True Story: in college I read the twin passages in Isaiah and Peter, “By his wounds we are [were] healed.” I sat at my desk, wearing my glasses. I thought the fact I wore glasses meant I was flawed--that I was sick. I read the Bible verses and faced a crisis of faith: I wanted to stand in faith on these wonderful promises--which would I believe: God’s perfect word or my fuzzy vision? I prayed, “God, I have faith in this promise. By your wounds I am healed.” Without any fanfare I set my glasses on the desk, went to bed, woke up the next morning and announced to my friends that God had healed my eyesight!
“Absolutely,” I declared, choosing to believe God’s word more than my blurry vision. “I asked him to heal my eyes, and now I see perfectly.” I still couldn’t see very well.
I was the talk of the campus for a few days. Of course, my eyes were actually no different, but I was determined to believe God’s word rather than my lying symptoms. My glasses stayed on my desk for two years. When I graduated from college and moved away, I quietly put them back on. I was a faith failure.
Some Bible-words sit behind so much stained glass it’s hard to recognize their meanings anymore. For me, it was the word "faith."
Several years ago the word faith became so stale I was tempted to cut it out of my Bible. Every time I read "faith," the word seemed so heavy and trafficked with religion. Televangelists rave about faith. Athletes use it like human growth hormone. George Michael sings about it. For me, it had become a lifeless word, an albatross around my neck, a flat tire slowing me down, or a worthless metaphor like the bird and the tire.
It was a problem, because I’ve been told that without faith it’s impossible to please God. Everyone kept telling me faith was the currency of God’s Kingdom, which meant some days I was bankrupt and other days I was a rich as a sailor on payday. I was a pastor for 15 years--I was supposed to deal faith like Kanye deals beats. But when it came to faith, I needed five new letters like David needed five smooth stones--you get the idea, right? I needed a fresh metaphor.
Then Holy Spirit changed my life when he gave me a new meaning. The Spirit whispered the simple word, "trust," and new life filled my veins. I may not have had faith, but I knew how to trust. I had trusted my friends and been rewarded with deep and lasting relationships. I’ve had complete assurance that no matter what bone-headed thing I’d done they would not judge me or leave me. I met the woman who became my wife, and I’ve trusted her for decades. That trust has grown into a little outpost of God’s Kingdom on earth as together we model Jesus and his bride. Trust is the natural outcome of loving relationship.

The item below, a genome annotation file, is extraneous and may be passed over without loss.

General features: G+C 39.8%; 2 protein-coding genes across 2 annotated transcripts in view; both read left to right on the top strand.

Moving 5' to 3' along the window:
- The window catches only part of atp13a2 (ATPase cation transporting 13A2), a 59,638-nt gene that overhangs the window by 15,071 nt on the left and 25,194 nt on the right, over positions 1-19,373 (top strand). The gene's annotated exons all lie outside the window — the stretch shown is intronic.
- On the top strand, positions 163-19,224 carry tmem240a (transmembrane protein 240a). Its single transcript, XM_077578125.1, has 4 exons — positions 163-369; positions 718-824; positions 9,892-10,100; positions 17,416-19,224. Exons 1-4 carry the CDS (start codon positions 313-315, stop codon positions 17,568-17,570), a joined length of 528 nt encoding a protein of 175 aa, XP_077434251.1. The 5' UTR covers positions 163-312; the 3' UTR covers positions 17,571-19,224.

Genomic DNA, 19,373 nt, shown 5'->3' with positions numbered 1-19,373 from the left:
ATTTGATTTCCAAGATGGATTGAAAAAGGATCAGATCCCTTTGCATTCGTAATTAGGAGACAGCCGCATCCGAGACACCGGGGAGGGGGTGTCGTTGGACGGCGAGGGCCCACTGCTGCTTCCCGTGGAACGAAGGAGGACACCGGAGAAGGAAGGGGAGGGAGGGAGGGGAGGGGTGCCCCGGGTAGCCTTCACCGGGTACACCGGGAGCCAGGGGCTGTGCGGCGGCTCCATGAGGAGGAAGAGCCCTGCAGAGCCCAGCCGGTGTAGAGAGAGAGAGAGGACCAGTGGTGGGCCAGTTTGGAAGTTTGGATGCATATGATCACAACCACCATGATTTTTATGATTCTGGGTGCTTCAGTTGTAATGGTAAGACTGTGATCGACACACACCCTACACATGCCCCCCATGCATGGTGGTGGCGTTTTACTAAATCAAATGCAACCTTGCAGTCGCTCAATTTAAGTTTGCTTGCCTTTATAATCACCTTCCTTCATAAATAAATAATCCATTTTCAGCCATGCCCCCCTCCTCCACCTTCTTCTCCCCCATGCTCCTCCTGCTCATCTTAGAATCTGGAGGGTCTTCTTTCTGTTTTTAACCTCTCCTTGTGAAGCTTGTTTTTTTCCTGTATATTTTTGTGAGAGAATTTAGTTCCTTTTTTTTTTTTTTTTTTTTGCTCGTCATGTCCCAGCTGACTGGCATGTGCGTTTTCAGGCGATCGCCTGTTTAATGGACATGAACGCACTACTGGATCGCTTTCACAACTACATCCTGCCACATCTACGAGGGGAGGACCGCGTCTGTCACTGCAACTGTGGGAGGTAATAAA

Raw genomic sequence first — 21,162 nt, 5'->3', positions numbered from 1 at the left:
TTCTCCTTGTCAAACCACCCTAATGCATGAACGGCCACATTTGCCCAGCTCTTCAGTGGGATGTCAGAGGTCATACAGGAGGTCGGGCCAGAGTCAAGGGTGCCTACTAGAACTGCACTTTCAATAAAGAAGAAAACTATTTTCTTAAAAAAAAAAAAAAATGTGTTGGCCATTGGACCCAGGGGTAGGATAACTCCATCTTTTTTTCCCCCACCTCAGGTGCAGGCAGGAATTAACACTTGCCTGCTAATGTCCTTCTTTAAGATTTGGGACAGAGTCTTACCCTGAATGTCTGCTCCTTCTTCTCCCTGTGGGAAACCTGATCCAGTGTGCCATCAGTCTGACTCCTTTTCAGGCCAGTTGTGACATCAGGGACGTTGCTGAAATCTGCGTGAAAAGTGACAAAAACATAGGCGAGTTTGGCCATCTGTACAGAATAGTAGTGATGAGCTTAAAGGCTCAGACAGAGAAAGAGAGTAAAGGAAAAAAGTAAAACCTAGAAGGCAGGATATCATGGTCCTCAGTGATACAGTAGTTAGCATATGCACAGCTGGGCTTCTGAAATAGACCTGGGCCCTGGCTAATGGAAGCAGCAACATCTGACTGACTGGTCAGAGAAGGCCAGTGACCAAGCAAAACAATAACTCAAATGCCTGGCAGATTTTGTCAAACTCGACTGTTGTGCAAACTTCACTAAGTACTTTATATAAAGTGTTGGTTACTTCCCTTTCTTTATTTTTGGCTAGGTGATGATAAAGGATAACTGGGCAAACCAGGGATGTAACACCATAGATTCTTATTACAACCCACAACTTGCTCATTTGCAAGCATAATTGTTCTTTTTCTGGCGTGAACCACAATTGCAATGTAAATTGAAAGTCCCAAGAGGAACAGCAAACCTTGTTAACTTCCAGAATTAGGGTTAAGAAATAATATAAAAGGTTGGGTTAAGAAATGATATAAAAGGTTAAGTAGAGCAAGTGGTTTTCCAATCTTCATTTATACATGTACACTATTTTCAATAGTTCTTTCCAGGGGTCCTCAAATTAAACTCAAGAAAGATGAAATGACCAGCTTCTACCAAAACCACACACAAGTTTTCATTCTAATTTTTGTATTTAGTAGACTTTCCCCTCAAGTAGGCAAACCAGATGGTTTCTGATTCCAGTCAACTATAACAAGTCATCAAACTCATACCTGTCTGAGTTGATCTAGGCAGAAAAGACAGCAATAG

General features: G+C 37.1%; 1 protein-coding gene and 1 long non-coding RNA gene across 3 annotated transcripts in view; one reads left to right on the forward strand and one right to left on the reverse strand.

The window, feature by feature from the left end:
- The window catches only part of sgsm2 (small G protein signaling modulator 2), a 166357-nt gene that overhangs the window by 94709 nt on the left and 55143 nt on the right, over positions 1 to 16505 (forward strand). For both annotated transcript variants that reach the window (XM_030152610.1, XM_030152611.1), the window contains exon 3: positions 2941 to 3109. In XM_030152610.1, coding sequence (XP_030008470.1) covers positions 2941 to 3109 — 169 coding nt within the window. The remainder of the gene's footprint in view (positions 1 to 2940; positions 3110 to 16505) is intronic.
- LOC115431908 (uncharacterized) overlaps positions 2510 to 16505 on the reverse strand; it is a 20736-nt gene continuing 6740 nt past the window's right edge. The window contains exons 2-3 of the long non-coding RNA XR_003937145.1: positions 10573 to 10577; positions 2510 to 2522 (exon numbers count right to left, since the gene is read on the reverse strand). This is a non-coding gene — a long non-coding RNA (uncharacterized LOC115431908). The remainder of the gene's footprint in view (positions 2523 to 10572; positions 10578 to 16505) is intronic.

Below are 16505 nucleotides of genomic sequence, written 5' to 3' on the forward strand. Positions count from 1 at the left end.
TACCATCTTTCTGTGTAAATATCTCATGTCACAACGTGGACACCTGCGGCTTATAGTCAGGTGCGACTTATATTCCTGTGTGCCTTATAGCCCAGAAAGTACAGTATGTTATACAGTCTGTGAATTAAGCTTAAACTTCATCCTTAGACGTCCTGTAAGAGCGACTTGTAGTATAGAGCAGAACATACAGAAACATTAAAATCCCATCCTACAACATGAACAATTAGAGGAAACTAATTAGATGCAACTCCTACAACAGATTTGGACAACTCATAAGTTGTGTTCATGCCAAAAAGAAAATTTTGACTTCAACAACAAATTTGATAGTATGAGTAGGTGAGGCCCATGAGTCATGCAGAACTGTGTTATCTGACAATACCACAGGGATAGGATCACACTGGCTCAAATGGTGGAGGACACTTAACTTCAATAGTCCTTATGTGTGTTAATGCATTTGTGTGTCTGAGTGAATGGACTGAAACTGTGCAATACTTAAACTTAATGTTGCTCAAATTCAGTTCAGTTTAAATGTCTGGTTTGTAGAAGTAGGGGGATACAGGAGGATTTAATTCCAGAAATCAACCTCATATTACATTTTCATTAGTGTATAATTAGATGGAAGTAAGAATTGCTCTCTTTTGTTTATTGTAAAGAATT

Faith I do not understand. Trust I have lived day-by-day.
So many believers have been taught that faith exists as a proposition: you believe, then God fulfills his promise. The Bible is filled with promises, and many of us have been taught that faith means reading those words, even memorizing them, and (I have really heard this) “holding God to his promises.” If faith is only propositional, no relationship is necessary. Faith is a currency, God is selling promises, so pay the Man.
It never worked for me. Frequently I mis-understood the meaning of the words I read in the scripture. Even more frequently I presumed upon the Father’s good grace, and tried to tell him what to do. Most frequently of all, I talked myself into having faith in something I didn’t really believe. Like the little girl in Sunday School who answered honestly, “Faith is believing something you know isn’t true.”
But trust? I’ve learned to trust people even when they’ve hurt me. I’ve learned that trust transcends my puny brain; trust builds a bridge between my foolishness and his mercy. I don’t care one bit about “the problem of evil” portrayed in the Book of Job. In that wonderful book I met a man who trusted God beyond all reason, because God was his friend.
I suspect I’ll be a faith failure all my life, but I trust the One who will welcome me home in the end, and I trust him day by day.